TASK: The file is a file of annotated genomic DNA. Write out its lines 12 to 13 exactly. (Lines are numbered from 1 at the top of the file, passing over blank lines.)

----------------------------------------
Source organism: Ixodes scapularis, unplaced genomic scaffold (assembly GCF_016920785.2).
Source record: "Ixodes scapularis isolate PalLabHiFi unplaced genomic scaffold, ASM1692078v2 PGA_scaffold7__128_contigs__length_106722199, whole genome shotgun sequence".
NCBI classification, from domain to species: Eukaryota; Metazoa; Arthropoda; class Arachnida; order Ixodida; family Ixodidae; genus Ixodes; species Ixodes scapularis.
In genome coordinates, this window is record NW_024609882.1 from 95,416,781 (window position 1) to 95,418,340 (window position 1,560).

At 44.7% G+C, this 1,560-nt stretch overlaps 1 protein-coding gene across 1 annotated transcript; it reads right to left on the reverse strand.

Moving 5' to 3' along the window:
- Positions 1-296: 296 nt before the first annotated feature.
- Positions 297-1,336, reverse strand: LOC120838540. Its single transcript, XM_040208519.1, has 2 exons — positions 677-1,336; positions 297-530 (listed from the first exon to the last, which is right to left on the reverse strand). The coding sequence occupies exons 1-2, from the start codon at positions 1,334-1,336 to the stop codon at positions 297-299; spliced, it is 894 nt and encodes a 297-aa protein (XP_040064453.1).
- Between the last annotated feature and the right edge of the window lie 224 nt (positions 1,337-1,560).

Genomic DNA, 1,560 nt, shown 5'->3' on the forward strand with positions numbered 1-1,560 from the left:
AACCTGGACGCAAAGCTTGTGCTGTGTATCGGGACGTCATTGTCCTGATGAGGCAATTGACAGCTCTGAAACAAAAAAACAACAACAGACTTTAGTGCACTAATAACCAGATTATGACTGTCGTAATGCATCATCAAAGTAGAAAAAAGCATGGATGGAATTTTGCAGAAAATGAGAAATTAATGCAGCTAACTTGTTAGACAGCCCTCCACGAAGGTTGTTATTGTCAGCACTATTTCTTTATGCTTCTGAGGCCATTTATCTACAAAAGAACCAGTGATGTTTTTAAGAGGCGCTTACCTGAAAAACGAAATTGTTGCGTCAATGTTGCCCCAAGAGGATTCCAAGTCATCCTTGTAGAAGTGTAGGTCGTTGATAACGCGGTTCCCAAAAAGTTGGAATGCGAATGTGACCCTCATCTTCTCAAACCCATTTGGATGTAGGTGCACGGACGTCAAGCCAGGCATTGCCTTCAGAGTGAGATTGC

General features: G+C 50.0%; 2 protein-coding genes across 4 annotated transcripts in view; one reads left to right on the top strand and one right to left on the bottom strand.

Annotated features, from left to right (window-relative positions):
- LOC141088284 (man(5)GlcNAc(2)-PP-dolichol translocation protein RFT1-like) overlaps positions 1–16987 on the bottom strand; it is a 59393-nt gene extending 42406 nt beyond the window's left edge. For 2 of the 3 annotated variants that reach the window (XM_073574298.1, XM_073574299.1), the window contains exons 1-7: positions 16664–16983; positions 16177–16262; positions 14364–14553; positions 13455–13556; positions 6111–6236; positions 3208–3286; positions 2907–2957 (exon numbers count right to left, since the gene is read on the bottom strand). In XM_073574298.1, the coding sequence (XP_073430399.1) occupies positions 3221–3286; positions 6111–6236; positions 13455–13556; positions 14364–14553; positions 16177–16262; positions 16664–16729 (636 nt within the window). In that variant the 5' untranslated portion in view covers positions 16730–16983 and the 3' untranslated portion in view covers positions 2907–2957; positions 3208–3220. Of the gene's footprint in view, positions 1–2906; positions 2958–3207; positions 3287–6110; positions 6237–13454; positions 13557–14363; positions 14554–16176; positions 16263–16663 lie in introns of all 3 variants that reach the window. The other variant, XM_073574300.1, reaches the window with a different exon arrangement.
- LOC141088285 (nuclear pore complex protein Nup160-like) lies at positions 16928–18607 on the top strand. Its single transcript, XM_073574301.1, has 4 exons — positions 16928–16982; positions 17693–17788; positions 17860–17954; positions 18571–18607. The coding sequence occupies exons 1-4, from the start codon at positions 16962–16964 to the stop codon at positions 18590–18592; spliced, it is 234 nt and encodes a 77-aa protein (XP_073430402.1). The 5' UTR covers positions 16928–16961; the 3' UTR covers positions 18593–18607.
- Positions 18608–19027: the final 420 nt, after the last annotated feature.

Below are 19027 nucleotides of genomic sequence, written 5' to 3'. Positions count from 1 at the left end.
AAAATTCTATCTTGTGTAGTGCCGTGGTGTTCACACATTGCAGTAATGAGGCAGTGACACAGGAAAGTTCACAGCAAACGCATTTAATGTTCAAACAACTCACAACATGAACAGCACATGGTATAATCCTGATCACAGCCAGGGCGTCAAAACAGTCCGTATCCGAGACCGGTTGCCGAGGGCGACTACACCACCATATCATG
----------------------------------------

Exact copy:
General features: G+C 50.0%; 2 protein-coding genes across 4 annotated transcripts in view; one reads left to right on the top strand and one right to left on the bottom strand.

Annotated features, from left to right (window-relative positions):